Many people believe that the key to understanding human civilization and history is hidden in the Hall of Records.

There are a number of mythological references to this mysterious hall, which is believed to be a library buried somewhere in Egypt, one possibility including the undergrounds of the enigmatic Sphinx of Giza, which oversees the Giza Pyramids. Providing this huge underground library was discovered, it could change history and the origin of the Ancient Egyptian Civilization forever.

It is believed that the Hall of Records not only holds the history of the Ancient Egyptians recorded on ancient papyrus scrolls, but also the history and the location of the lost continent of Atlantis. The Egyptian Hall of Records has the same significance as the Great Library of Alexandria, which holds the history of the ancient Greek civilization.

However, views on the Hall of Records are divided with mainstream scholars strongly asserting that no evidence is found that indicates that the Hall of Records exists, and, on the other hand, scientists like Robert Schoch and Thomas Dobec, who believe that the large library is likely located under the Sphinx.

Now, we also need to mention an important fact concerning the Egyptian government, which together with American archaeologists have blocked any investigations around or underneath the Sphinx, a fact that was clearly exposed in the book Message of the Sphinx by Graham Hancock and Robert Bauval.

Opinions on who built the Hall of Records are also divided. Some believe that it was built by the ancient Egyptians, while others think that the Hall was actually built by a much older ancient civilization preceding the Ancient Egyptian.

But, what if the Hall of Records was actually located somewhere in Egypt and not underneath the Sphinx?

A while ago, an enormous underground library was discovered in Egypt, but the finding was suppressed by mainstream archaeologists and scholars. Although only a few people know of its existence, it can easily be considered as one of the greatest discoveries of Ancient Egypt, but also one of the most significant findings of the century.

Is the Lost Hall of Records finally found?

The existence of the ‘underground library’ was first mentioned by Herodotus and Strabo who had visited and recorded the legendary labyrinth before it disappeared from the history of humanity.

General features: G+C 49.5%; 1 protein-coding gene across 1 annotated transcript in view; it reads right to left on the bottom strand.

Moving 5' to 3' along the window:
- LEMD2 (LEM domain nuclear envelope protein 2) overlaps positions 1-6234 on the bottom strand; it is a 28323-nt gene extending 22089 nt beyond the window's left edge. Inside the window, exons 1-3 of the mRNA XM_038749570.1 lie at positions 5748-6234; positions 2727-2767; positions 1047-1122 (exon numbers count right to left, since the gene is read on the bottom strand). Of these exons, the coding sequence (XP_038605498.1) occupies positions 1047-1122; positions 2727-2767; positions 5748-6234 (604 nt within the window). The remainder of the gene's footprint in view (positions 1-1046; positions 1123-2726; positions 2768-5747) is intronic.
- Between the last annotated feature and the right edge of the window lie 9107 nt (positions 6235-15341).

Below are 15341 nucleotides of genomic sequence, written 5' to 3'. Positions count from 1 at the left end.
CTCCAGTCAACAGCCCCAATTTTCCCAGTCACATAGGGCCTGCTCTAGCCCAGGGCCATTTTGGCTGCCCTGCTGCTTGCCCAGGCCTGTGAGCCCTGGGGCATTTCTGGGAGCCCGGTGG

Herodotus was the first to mention the Hall of Records:

This I have actually seen, a work beyond words. For if anyone put together the buildings of the Greeks and display of their labours, they would seem lesser in both effort and expense to this labyrinth. Even the pyramids are beyond words, and each was equal to many and mighty works of the Greeks. Yet the labyrinth surpasses even the pyramids.” Herodotus (‘Histories’, Book, II, 148)

According to writing by Herodotus I the IV century BC: the labyrinth was “situated a little above the lake of Moiris and nearly opposite to that which is called the City of Crocodiles” (‘Histories’, Book, II, 148).

A 17th-century German Jesuit scholar – Athanasius Kircher, created the first pictorial reproduction of the enigmatic labyrinth based on the descriptions of ancient texts such as those from Herodotus, and others who visited the magical labyrinth in the distant past:

It has twelve courts covered in, with gates facing one another, six upon the North side and six upon the South, joining on one to another, and the same wall surrounds them all outside; and there are in it two kinds of chambers, the one kind below the ground and the other above upon these, three thousand in number, of each kind fifteen hundred. The upper set of chambers we ourselves saw […]”

This underground library could actually be what is referred to as the Hall of Records. In 2008, a team of Belgian and Egyptian researchers discovered an underground temple consisting of over 3,000 rooms filled with incredible hieroglyphs and paintings. This mysterious structure is located at Hawara, less than 100 kilometres from Cairo, in the vicinity of the Pyramid of Amenemhat III. But, the finding did not receive due media coverage. The results of the expedition were published in 2008 shortly in the scientific journal of the NRIAG, and the results of the research were exchanged in a public lecture at the University of Ghent.

This was followed by a quick suppression of the discovery by the Secretary-General of the Supreme Council of Antiquities (Egypt), who stopped all further communications about the discovery due to Egyptian National Security sanctions.

In 2010, a website, Labyrinth of Egypt, was opened in order to make the discovery public. But, despite the fact that researchers have confirmed the existence of the underground complex, further excavations are needed for more precise data. Everything publicized so far points to the fact that the underground Labyrinth could provide answers to various historical mysteries as well as the ancient Egyptian civilization.